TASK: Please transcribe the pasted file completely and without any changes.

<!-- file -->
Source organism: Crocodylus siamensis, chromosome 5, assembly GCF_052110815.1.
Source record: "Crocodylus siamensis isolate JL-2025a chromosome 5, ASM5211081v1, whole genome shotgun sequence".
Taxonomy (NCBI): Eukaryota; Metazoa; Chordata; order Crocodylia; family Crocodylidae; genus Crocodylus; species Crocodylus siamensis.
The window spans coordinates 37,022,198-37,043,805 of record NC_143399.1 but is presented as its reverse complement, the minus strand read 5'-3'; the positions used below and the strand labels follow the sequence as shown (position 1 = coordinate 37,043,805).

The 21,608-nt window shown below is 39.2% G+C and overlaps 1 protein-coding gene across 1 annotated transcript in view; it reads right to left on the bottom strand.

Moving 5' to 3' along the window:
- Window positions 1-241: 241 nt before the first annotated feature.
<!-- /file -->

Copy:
Source organism: Crocodylus siamensis, chromosome 5, assembly GCF_052110815.1.
Source record: "Crocodylus siamensis isolate JL-2025a chromosome 5, ASM5211081v1, whole genome shotgun sequence".
Taxonomy (NCBI): Eukaryota; Metazoa; Chordata; order Crocodylia; family Crocodylidae; genus Crocodylus; species Crocodylus siamensis.
The window spans coordinates 37,022,198-37,043,805 of record NC_143399.1 but is presented as its reverse complement, the minus strand read 5'-3'; the positions used below and the strand labels follow the sequence as shown (position 1 = coordinate 37,043,805).

The 21,608-nt window shown below is 39.2% G+C and overlaps 1 protein-coding gene across 1 annotated transcript in view; it reads right to left on the bottom strand.

Moving 5' to 3' along the window:
- Window positions 1-241: 241 nt before the first annotated feature.